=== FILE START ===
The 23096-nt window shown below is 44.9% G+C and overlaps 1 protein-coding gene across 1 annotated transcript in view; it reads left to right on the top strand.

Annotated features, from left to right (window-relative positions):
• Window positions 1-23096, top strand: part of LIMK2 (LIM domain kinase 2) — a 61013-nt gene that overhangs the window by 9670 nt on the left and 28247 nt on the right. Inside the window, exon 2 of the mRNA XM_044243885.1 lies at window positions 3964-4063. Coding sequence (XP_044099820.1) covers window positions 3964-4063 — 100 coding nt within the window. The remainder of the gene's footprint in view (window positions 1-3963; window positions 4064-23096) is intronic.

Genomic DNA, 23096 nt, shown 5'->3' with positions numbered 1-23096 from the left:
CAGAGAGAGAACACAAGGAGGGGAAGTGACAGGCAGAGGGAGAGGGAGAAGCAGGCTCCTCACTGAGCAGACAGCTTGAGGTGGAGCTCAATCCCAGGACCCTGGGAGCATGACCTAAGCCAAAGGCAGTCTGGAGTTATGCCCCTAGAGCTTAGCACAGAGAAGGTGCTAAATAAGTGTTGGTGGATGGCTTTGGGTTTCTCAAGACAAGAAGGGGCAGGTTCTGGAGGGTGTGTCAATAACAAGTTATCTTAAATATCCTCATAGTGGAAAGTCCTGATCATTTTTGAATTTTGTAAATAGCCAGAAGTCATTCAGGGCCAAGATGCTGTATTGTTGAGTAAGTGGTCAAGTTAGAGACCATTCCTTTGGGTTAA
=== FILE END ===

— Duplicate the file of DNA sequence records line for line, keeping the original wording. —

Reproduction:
The 23096-nt window shown below is 44.9% G+C and overlaps 1 protein-coding gene across 1 annotated transcript in view; it reads left to right on the top strand.

Annotated features, from left to right (window-relative positions):
• Window positions 1-23096, top strand: part of LIMK2 (LIM domain kinase 2) — a 61013-nt gene that overhangs the window by 9670 nt on the left and 28247 nt on the right. Inside the window, exon 2 of the mRNA XM_044243885.1 lies at window positions 3964-4063. Coding sequence (XP_044099820.1) covers window positions 3964-4063 — 100 coding nt within the window. The remainder of the gene's footprint in view (window positions 1-3963; window positions 4064-23096) is intronic.

Genomic DNA, 23096 nt, shown 5'->3' with positions numbered 1-23096 from the left:
CAGAGAGAGAACACAAGGAGGGGAAGTGACAGGCAGAGGGAGAGGGAGAAGCAGGCTCCTCACTGAGCAGACAGCTTGAGGTGGAGCTCAATCCCAGGACCCTGGGAGCATGACCTAAGCCAAAGGCAGTCTGGAGTTATGCCCCTAGAGCTTAGCACAGAGAAGGTGCTAAATAAGTGTTGGTGGATGGCTTTGGGTTTCTCAAGACAAGAAGGGGCAGGTTCTGGAGGGTGTGTCAATAACAAGTTATCTTAAATATCCTCATAGTGGAAAGTCCTGATCATTTTTGAATTTTGTAAATAGCCAGAAGTCATTCAGGGCCAAGATGCTGTATTGTTGAGTAAGTGGTCAAGTTAGAGACCATTCCTTTGGGTTAA